Creaky-voiced glottal approximant - Creaky-voiced glottal approximant
|Creaky-voiced glottal approximant|
The creaky-voiced glottal approximant is a consonant sound in some languages. In the IPA, it is transcribed as ⟨ʔ̞⟩ or ⟨ʔ̰⟩. It involves tension in the glottis and diminution of airflow, compared to surrounding vowels, but not full occlusion. It is an intervocalic allophone of a glottal stop in many languages. It is reported to be contrastive only in Gimi in which it is phonologically the voiced equivalent of the glottal stop /ʔ/.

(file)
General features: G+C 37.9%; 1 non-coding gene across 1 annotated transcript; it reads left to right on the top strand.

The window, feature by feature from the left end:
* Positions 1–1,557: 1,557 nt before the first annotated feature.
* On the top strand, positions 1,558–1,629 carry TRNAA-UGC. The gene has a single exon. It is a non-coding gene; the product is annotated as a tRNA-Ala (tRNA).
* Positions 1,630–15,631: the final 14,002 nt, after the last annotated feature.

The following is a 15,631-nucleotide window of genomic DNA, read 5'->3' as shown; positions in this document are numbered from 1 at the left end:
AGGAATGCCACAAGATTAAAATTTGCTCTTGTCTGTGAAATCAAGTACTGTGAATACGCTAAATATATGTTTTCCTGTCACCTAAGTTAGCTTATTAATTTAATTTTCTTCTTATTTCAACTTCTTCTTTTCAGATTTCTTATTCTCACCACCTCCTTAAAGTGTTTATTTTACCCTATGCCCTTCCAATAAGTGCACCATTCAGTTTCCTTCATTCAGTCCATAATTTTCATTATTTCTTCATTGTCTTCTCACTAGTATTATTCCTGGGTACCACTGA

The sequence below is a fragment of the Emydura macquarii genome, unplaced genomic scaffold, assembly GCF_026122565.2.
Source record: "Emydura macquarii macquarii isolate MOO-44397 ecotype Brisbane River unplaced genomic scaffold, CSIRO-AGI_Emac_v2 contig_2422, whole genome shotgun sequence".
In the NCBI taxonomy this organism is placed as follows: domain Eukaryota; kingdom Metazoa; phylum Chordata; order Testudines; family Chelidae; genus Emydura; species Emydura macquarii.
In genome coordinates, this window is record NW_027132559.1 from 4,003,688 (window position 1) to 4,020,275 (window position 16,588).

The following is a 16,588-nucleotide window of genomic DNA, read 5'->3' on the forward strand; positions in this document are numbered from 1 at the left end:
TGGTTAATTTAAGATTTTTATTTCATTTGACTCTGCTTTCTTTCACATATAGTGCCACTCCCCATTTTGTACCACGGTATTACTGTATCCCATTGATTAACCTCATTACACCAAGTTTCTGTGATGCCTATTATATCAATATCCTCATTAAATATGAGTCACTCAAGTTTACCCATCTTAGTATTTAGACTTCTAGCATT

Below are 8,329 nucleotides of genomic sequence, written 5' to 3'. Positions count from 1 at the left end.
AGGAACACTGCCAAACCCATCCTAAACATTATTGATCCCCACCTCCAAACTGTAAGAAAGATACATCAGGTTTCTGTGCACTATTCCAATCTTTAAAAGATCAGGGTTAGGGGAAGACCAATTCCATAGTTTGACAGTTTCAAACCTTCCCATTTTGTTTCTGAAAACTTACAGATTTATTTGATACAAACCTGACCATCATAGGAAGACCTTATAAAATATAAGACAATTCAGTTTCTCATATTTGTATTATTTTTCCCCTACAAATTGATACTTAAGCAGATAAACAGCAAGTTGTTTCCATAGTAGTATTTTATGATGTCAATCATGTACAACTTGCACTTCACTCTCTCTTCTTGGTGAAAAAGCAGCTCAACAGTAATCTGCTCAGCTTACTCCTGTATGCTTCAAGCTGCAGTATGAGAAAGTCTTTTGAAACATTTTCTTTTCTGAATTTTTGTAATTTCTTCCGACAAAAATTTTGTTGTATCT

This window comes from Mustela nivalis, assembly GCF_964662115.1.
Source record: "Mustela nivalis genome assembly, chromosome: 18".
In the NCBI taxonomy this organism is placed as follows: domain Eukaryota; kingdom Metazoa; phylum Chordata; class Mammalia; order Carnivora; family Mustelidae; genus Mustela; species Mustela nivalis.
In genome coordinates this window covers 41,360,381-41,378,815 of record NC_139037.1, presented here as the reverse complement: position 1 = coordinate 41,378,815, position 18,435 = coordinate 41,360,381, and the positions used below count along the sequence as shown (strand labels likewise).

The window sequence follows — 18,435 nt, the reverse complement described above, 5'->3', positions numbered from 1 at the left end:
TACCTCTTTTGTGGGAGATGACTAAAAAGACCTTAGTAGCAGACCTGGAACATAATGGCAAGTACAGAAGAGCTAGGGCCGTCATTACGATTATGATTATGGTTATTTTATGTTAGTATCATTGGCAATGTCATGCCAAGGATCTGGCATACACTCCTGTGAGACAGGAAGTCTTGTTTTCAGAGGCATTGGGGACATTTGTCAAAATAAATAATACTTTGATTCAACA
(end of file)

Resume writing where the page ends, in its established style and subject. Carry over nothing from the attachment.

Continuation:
Features of the creaky-voiced glottal approximant
- Its manner of articulation is approximant, which means it is produced by narrowing the vocal tract at the place of articulation, but not enough to produce a turbulent airstream.
- Its phonation is creaky-voiced
- It is an oral consonant, which means air is allowed to escape through the mouth only.
- Because the sound is not produced with airflow over the tongue, the central–lateral dichotomy does not apply.
- The airstream mechanism is pulmonic, which means it is articulated by pushing air solely with the lungs and diaphragm, as in most sounds.